• Visualisation: Many XML Diff Tools provide a visual representation of differences, highlighting them in a side-by-side or inline view, making it easier to understand and analyse discrepancies.
  • Merging and Editing: Some advanced tools offer features to merge differences or edit the documents directly within the tool, facilitating quick resolutions to discrepancies identified during the comparison.
  • Filtering and Customization: Users can often filter out certain types of differences or customise comparison rules, which is useful for focusing on meaningful changes and ignoring trivial differences like whitespace or comments.

Flexter, our XML conversion tool, simplifies XML change management by comparing different versions of XML documents and XSDs, crucial for adapting to new versions of industry data standards, like updating from FpML 5.1 to 5.2. It initially assesses the impact on the relational target schema by comparing XML versions. Then, leveraging the Flexter Metadata Catalog, it automates the upgrade of the target schema, streamlining the update process for downstream processes that rely on the FpML XML documents.

DeltaXML is a suite of software tools designed for comparing and merging XML and JSON files. It is known for its structural awareness, highly configurable output formats, and comprehensive APIs. DeltaXML supports complex comparison and merging scenarios, making it suitable for integration with content management workflows or existing editing and publishing products. Its rich API facilitates customization to highlight changes that matter most to the user​​.

ExamXML is a visual XML diff tool developed by A7Soft, designed for comparing and merging XML documents. It features a tree view for displaying XML documents, highlighting differences at the level of elements, words, or attributes in color to indicate changes, deletions, or additions. ExamXML supports extensive comparison options, validation against DTD/XML Schema, and normalisation of dates and numeric fields. It also offers editing capabilities within the XML documents, saving differences or similarities, and advanced options for ignoring specific XML elements based on conditions set by the user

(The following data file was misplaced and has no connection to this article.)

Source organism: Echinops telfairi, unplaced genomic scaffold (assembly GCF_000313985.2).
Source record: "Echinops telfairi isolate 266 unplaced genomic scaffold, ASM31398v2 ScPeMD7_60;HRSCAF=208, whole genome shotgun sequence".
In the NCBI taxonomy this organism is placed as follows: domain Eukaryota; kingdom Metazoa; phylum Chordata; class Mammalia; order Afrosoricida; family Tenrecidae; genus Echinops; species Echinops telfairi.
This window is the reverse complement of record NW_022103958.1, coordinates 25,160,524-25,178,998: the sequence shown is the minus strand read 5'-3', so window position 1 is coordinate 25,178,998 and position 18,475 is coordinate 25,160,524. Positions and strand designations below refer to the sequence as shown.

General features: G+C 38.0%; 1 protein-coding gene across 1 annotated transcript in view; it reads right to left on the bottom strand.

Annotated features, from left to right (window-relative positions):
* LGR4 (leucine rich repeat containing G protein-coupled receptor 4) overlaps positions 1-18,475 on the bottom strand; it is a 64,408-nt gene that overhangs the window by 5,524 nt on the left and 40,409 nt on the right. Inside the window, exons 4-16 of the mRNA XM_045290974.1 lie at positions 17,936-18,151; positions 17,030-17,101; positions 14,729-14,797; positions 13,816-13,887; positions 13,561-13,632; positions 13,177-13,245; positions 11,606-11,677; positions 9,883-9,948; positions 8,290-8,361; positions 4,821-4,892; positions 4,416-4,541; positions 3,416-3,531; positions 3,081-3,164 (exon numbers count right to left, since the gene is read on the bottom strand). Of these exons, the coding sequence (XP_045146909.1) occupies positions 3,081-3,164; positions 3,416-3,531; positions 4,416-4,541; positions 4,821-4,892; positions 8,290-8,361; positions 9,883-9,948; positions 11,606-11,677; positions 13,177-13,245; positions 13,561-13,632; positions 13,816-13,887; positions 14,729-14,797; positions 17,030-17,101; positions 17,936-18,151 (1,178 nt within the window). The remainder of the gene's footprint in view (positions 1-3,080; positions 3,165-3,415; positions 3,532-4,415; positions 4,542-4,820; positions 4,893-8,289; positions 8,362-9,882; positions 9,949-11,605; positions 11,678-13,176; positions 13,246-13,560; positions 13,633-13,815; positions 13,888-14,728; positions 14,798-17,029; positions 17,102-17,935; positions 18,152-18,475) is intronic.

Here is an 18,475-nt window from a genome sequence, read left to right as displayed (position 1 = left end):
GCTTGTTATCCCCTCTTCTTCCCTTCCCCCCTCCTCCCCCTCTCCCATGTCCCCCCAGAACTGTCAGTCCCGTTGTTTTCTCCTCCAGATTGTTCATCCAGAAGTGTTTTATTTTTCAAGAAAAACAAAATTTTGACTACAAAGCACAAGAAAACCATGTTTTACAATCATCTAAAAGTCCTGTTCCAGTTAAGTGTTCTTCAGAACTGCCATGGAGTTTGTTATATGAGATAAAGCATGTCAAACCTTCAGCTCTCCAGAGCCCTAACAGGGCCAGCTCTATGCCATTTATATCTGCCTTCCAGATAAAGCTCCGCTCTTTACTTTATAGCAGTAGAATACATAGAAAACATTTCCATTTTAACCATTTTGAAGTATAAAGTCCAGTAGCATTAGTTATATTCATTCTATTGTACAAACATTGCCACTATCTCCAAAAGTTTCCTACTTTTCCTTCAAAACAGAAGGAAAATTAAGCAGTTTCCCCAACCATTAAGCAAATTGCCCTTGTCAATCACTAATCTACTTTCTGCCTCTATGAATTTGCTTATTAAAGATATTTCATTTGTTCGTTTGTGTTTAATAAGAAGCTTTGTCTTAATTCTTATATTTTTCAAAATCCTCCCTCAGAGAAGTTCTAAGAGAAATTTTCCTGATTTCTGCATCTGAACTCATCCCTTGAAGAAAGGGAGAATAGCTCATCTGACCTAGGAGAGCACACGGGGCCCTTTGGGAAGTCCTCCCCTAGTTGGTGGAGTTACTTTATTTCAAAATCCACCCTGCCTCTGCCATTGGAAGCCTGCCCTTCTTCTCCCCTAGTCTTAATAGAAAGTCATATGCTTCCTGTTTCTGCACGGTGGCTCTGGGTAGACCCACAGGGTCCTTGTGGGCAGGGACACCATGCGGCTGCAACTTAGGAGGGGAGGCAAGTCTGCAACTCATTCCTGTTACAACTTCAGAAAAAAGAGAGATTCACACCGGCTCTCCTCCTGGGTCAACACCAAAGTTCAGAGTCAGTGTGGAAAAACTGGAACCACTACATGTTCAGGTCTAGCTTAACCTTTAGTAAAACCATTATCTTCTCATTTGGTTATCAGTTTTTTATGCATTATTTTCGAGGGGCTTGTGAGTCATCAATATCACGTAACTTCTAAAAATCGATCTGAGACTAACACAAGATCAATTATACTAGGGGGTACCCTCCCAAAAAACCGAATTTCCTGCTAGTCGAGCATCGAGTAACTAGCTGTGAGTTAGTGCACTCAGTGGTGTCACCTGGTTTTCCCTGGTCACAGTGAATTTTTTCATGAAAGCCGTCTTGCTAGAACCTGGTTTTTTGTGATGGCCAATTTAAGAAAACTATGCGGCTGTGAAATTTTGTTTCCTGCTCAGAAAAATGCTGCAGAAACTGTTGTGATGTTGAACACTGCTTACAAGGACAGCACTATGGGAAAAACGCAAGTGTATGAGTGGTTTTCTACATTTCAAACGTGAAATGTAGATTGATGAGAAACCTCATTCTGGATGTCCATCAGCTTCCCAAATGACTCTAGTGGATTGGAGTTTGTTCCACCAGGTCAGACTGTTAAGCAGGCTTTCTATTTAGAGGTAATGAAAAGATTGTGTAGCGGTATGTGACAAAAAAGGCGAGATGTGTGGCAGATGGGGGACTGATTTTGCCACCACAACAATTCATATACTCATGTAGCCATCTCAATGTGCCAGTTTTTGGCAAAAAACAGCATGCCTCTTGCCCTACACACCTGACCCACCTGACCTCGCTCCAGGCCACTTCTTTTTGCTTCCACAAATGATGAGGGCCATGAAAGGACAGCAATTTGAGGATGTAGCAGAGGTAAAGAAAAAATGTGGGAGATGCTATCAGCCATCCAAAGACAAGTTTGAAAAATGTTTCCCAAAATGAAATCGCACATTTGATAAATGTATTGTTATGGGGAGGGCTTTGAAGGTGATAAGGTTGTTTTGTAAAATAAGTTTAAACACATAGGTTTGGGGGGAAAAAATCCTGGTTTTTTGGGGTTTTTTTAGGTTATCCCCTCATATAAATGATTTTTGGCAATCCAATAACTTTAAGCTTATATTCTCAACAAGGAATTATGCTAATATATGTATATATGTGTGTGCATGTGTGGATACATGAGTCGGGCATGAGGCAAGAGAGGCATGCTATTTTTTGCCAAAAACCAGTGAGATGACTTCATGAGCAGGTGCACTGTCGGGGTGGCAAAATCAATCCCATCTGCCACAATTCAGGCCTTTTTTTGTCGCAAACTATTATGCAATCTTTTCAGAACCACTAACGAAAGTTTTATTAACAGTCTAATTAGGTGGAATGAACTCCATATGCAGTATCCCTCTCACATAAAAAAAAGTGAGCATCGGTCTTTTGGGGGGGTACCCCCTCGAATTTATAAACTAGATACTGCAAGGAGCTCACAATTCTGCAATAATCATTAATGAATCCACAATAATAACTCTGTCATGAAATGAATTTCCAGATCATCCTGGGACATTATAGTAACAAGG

Masking PII data

Masking PII is a critical data protection technique used to safeguard personal information from unauthorised access. The primary goal is to prevent data breaches and protect individuals’ privacy by making the data unreadable or inaccessible to those without the necessary permissions. Masking PII data can be effectively accomplished using methods such as redaction (entire removal of sensitive information), anonymization (stripping data of identifiable traits), pseudonymization (substituting private identifiers with pseudonyms), and encryption (encoding data to restrict access to authorised users only).

Masking PII data in XML

XML, widely utilised for its ability to store and transmit structured data across numerous platforms, plays a critical role in configurations, web services, and data exchange. This widespread use necessitates stringent measures for masking PII data effectively within XML documents. However, the inherent complexity of XML’s hierarchical structure, characterised by nested elements and attributes, poses distinct challenges for the masking process, making it notably more demanding than in more straightforward, flat data structures.


Paranoid is a powerful tool designed for masking, anonymizing, and obfuscating Personally Identifiable Information (PII) in XML and JSON data. It addresses privacy concerns by transforming sensitive data into a format that protects individual identities, ensuring compliance with data protection regulations while maintaining the utility of the data for analytical purposes. Paranoid offers a flexible solution for organisations looking to safeguard their data assets against privacy risks.

Using the right XML tools for your use case

Will you need the full set of XML tools mentioned in our blog post? Probably not. As with everything it boils down to your specific scenario. You won’t need to mask PII if your XML docs don’t contain personal data. You won’t need to worry about XML parsing if you don’t want to build your own XML conversion tool (and by the way you shouldn’t).

Don’t build your own XML converter


“Because of such inherent complexity, never plan on writing your own XML processing interface to parse XML documents.

The structure of an XML document is quite involved, and the construction of an XML parser is a project in itself—not to be attempted by the data warehouse team.”

Kimball, Ralph: The Data Warehouse ETL Toolkit. Practical Techniques for Extracting, Cleaning, Conforming, and Delivering Data

You won’t need a native XML database if XML is not pervasive throughout your organisation.

You need to think about your use case and the tools that are right.

Critically, you need to make sure your XML data is accessible for data analysis in the right format. This is why XML converters are such a powerful and foundational tool for making the most of your XML data.

Get in touch to talk about Flexter and the right XML tools for you.